• Fat
    Before starting any discussion about fat, it is very important to understand that fat itself is not the problem. Our body needs fat to function. Our brain craves fat. Unsaturated fats, such as the ones found in olive oil and almonds, are essential for our well-being. Trans fats, found in anything battered and fried, can be highly toxic and should be avoided as much as possible.
  • Gluten
    The grains produced today are not the same as 50 years ago. In order to feed the ever-increasing population, genetic manipulation has created stronger and more resistant seeds. The side effect is that those grains, that were for centuries the main source of food, have changed dramatically. Even patients who do not have celiac disease can show similar symptoms (such as pain, bloating and fatigue) after the intake of gluten.
  • Alcohol
    The effects of excessive alcohol consumption are well-known to anyone who has gone through a hangover. Most of the consumed alcohol is broken down in the liver. In this process, certain toxins that are even more harmful than the alcohol itself are generated, which damages the liver cells. Inflammation is only the beginning since these by-products weaken the body’s defenses. Having a weak immune systems leaves room for more dangerous inflammations such as alcoholic hepatitis and fibrosis.
  • Smoking
    It is highly recognized by the medical community that smoking increases the risk for coronary heart disease, stroke and lung cancer (http://www.heart.org). What most people do not realize is these diseases are triggered by the inflammation of the arteries caused by nicotine.
  • Stress
    In modern society, the constant rush against the clock is a reality. We force our mind and body to stay alert non-stop. There is little chance to rest in our hectic lives. This never-ending state of ‘fight’ or ‘flight’ triggers the release of the stress hormone cortisol, which influences our metabolism and can trigger chronic inflammation. From Stress to Inflammation and Major Depressive Disorder: A Social Signal Transduction Theory of Depression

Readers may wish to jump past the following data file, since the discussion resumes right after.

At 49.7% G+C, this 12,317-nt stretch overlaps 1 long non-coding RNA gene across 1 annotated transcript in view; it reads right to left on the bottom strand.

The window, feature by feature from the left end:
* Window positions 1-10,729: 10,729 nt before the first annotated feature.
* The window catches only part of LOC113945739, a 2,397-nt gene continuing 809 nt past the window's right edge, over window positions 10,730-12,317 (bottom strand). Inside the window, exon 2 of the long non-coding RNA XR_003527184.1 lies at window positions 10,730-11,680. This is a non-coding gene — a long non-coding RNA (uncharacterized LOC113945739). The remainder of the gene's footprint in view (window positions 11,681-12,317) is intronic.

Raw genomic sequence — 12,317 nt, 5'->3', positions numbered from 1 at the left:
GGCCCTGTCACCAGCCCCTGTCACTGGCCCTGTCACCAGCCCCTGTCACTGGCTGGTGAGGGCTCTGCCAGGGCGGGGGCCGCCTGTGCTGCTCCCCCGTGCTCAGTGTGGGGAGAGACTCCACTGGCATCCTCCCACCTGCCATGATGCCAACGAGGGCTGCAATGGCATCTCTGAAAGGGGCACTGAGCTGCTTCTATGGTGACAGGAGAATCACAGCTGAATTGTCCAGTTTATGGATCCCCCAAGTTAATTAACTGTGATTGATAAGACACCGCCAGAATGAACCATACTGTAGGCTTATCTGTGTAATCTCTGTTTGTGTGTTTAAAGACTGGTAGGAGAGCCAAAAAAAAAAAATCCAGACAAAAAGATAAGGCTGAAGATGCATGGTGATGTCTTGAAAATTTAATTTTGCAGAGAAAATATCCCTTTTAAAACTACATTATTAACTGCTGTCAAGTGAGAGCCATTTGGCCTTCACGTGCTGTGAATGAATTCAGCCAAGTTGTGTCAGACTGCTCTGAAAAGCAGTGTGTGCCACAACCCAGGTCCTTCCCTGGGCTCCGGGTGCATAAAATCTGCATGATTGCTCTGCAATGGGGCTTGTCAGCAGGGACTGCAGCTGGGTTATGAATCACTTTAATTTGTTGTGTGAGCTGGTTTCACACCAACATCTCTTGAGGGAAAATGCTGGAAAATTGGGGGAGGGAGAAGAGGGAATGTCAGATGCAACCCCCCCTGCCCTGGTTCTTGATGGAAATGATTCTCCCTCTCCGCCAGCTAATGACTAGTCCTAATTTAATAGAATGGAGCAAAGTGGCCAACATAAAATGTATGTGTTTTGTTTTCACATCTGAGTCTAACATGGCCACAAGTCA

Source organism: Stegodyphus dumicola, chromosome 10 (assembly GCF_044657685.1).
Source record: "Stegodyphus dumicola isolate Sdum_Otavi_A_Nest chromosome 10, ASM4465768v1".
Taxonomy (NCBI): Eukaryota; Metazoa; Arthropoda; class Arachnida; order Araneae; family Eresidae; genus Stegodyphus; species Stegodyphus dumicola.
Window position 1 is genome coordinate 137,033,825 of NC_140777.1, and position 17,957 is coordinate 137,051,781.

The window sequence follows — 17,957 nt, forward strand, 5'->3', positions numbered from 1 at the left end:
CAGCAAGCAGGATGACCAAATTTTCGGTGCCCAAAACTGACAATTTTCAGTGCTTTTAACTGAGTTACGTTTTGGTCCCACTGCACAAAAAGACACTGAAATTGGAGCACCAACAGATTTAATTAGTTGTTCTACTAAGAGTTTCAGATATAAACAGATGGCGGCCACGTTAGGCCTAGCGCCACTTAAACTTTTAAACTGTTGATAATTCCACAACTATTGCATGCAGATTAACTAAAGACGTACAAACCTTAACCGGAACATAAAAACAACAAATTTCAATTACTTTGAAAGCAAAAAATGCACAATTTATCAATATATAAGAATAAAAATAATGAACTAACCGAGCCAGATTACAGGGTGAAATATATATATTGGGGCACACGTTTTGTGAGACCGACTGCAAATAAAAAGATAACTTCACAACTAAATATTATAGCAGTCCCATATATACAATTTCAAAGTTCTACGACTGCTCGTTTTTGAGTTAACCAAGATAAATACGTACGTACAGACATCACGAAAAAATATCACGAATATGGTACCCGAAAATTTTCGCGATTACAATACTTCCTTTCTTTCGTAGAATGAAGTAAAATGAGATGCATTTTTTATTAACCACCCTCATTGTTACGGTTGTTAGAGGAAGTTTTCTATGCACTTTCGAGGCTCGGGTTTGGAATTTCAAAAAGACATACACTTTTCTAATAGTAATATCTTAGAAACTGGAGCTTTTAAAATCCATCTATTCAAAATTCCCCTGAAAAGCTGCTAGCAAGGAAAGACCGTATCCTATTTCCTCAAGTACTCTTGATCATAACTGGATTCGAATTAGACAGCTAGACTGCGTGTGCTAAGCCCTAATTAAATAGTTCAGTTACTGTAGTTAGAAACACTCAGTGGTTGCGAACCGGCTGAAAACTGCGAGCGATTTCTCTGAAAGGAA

• Poor Sleep
    Sleeping less than six to nine hours every night is associated with higher coritsol levels (Impact of Sleep and Its Disturbances on Hypothalamo-Pituitary-Adrenal Axis Activity). The higher your coritsol levels, the more likely you are to suffer from chronic inflammation.
  • Sedentary Lifestyle
    Unlike our predecessors, we do not have to grow and harvest our food or hunt for our next meal. We spend the majority of the day sitting, whether at work or in the car. These sedentary habits combined with poor diet can lead to inflammation associated with heart disease and diabetes. Many of our patients have heard me say, “A desk job is the most dangerous job in the world.” It may be an exaggeration, but the sedentary life style has a deep impact on the way we feel. Sedentary Behavior: Emerging Evidence for a New Health Risk
  • Pollution
    Very few places around the world are free from pollution. Breathing in pollutants in the air causes our body to fight back with an immune response. Extended exposure to these pollutants can lead to long-term inflammation.

Because so many health problems have been associated with it, it’s tempting to think of inflammation as a disease. But of course inflammation is not always a bad thing. It’s a vital part of a healthy immune response. Your body depends on inflammatory responses to defend you from bacterial and viral invaders and even cancer cells. Inflammation also helps the body heal from injuries.

The problem is one of balance. As a result of diet and lifestyle, our bodies tend to over-produce inflammatory chemicals. Healthy lifestyle habits such as exercising regularly, not smoking, maintaining a healthy weight, and minimizing stress all help to reduce inflammation. If you need help with creating a healthy lifestyle plan, we’re here to help. Superior Physical Therapy and Sports Rehab (http://frederickpt.com/) has certified strength and conditioning specialists that help you create a safe and functional exercise plan; provide advice for monitoring/managing inflammatory responses and provide general recommendations for nutrition. At Superior we believe for total wellness you must treat not only the body, but the mind and spirit too.